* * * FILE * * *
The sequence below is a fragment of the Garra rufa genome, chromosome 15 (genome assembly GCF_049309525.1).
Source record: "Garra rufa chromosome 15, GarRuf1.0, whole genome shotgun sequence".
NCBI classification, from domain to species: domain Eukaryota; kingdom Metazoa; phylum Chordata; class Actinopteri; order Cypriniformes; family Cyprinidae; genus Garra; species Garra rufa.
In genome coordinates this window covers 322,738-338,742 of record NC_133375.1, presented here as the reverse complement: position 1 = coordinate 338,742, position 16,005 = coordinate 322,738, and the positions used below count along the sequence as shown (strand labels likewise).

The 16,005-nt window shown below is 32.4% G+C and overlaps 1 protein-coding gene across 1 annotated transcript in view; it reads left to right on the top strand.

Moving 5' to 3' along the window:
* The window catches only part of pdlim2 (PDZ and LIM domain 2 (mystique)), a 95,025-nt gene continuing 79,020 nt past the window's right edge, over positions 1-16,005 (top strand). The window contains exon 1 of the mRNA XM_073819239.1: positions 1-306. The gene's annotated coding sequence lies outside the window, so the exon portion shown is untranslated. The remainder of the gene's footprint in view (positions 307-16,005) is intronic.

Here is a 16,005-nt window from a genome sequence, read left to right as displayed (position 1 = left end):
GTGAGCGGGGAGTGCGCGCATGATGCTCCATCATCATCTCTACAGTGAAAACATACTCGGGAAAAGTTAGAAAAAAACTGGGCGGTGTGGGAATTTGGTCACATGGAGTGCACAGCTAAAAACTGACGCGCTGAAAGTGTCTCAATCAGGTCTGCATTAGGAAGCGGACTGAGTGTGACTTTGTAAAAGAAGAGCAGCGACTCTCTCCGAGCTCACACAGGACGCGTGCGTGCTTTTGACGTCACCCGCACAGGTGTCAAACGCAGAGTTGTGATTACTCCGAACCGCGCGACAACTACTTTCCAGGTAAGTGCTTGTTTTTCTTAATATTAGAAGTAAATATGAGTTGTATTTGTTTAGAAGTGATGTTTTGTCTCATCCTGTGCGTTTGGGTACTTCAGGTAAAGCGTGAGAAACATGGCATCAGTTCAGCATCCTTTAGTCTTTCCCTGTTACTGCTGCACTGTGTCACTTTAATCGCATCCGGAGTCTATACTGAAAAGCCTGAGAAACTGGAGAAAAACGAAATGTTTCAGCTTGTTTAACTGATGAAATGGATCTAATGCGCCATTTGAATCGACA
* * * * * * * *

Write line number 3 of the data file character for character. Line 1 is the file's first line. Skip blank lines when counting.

NCBI classification, from domain to species: domain Eukaryota; kingdom Metazoa; phylum Chordata; class Actinopteri; order Cypriniformes; family Cyprinidae; genus Garra; species Garra rufa.